Mobile video is expected to become one of the strongest growth areas, which is why more than half of video advertisers have increased their spending and prepare for the new challenges like cross-device targeting and attribution.
According to the 2016 IAB Video Ad Spend Study, marketers and advertisers are spending on average more than $10 million annually on digital video, which represents a trend up (85%) from 2 years ago, mainly driven by the generally high mobile video consumption. To no surprise, programmatic video buying is seeing broad adoption and steady growth as well, accounting for 41% of all digital video dollars spent.
Of course, the automatic booking of advertising inventory through appropriate marketplaces and platforms is coming clearly more to the fore, which is why we are taking an even closer look on IAB’s considerations regarding programmatic mobile video.
IAB highlights that current limitations in programmatic mobile video are centered primarily around targeting and measurement, but points out the difference of mobile web and mobile applications regarding mobile video ad inventory. “While both can provide access to in-stream video inventory, they operate differently in how they can be targeted and measured”, IAB states, adding that “Video Ad Serving Template (VAST) implementations differ across mobile SSPs more significantly than they do on desktop. As a best practice, DSPs should make sure they’re passing all the correct parameters in the VAST ad call, per the SSP’s spec. While creative development and measurement are very consistent across mobile websites, and generally work in similar ways from one browser/operating system to the next, the world of apps tends to be more complicated. The SDKs that publishers incorporate into their apps to facilitate advertising can in some cases handle, measure, and report video ad viewing differently from one another, creating hurdles for those who buy this inventory programmatically.”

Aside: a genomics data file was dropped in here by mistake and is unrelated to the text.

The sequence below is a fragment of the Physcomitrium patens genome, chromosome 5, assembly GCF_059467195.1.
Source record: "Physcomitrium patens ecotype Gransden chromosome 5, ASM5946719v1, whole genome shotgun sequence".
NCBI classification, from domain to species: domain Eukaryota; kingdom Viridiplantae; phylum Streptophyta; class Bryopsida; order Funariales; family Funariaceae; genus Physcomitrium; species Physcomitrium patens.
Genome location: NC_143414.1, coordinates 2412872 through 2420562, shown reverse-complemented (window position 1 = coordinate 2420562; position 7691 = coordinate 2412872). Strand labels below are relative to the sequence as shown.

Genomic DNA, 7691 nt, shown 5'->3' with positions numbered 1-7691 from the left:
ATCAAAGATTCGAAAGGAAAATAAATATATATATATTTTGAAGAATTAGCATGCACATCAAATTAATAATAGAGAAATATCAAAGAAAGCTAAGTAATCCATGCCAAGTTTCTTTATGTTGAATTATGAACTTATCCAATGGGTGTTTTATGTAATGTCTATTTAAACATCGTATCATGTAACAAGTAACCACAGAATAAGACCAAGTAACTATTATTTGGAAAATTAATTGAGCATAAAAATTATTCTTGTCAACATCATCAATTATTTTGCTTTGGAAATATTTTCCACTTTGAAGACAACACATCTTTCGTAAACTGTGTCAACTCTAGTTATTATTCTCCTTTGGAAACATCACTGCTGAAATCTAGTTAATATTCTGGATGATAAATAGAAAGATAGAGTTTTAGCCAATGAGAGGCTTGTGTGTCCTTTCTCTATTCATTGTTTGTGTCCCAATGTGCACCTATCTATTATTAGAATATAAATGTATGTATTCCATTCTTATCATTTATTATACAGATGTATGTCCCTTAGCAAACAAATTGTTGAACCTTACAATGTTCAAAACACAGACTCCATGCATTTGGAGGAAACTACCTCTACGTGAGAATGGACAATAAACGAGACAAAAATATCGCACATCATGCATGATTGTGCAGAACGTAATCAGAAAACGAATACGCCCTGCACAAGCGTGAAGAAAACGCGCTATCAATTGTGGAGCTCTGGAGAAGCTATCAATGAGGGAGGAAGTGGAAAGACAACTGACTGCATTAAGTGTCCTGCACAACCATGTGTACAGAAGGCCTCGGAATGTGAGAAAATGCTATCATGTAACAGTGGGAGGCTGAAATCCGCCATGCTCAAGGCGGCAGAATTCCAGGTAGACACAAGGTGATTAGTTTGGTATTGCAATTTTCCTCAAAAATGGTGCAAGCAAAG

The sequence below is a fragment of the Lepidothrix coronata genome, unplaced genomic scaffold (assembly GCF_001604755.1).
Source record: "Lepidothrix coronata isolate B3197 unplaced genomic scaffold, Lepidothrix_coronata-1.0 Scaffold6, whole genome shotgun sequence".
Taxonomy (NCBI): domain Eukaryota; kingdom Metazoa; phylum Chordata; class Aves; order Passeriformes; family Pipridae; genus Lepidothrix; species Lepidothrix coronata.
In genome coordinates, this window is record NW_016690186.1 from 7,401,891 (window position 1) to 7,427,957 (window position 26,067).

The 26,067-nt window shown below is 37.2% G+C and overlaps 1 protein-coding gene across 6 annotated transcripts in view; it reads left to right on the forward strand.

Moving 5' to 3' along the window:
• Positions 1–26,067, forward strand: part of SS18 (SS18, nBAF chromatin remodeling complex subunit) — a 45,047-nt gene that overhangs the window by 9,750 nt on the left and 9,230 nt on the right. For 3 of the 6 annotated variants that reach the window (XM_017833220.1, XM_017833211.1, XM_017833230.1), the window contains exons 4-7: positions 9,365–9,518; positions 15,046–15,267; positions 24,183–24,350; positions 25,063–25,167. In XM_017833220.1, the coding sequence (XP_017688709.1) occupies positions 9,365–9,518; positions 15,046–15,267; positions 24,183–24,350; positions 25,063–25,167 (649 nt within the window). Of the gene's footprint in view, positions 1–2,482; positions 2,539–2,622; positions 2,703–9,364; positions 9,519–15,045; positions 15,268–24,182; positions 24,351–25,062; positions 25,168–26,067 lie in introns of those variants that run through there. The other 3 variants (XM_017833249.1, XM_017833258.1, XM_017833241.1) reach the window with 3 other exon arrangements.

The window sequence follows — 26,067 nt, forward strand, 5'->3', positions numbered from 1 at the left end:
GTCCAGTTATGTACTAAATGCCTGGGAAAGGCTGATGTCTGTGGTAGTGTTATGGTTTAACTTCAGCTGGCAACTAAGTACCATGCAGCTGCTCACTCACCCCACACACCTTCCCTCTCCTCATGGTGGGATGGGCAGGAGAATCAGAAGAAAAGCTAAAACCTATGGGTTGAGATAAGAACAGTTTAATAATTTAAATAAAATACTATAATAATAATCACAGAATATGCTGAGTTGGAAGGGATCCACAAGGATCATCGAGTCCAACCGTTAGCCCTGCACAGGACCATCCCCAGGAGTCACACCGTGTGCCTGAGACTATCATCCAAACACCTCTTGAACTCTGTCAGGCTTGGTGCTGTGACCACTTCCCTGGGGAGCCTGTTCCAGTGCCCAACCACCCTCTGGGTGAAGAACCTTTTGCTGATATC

In general, compliance with IAB standards like VAST, Video Player-Ad Interface Definition (VPAID), and Mobile Rich Media Ad Interface Definitions (MRAID) can help mitigate the differences and achieve consistency from one SDK to the next and help programmatic video sellers in handling their security and quality of the inventory concerns which they mention as the most common challenges they face. Especially since the click-through rate (CTR) remains the most commonly used performance figure to measure the success of video ad campaigns, ranking higher than branding metrics such as impressions, reach, branding uplifts and Gross Rating Points (GRPs).
IAB advises sellers and publishers to continue providing their programmatic video solutions with transparency and clarity around which components are automated and to what degree. Conversely, buyer expectations of programmatic solutions should be clear as to the extent of the automation that is sought, with the knowledge that the same capabilities are not ubiquitous from one platform to the next. Last but not least, IAB highlights that programmatic video is not yet a one-size fits-all solution for buyers, sellers, or publishers and often requires a deeper conversation and greater understanding.
“While there are varying degrees of automation in targeting, forecasting, transacting, creative delivery, and reporting, the general trend is towards increasing automation in each of these steps of the supply chain. Despite current capability variations and inventory scale differences across video platforms, in time it seems likely that there will be fewer and fewer differences from desktop, to mobile, to OTT, and even linear TV when it comes to programmatic video”, IAB concludes.
Fact is that programmatic advertising continues to drive growth across all mediums of digital advertising and video is no exception. Programmatic video brings buyers, sellers, and publishers access to the benefits of automation across all platforms and will continue to evolve, since not all video platforms are created equal and the capabilities and scale of programmatic video will continue to differ across the dominant video platforms.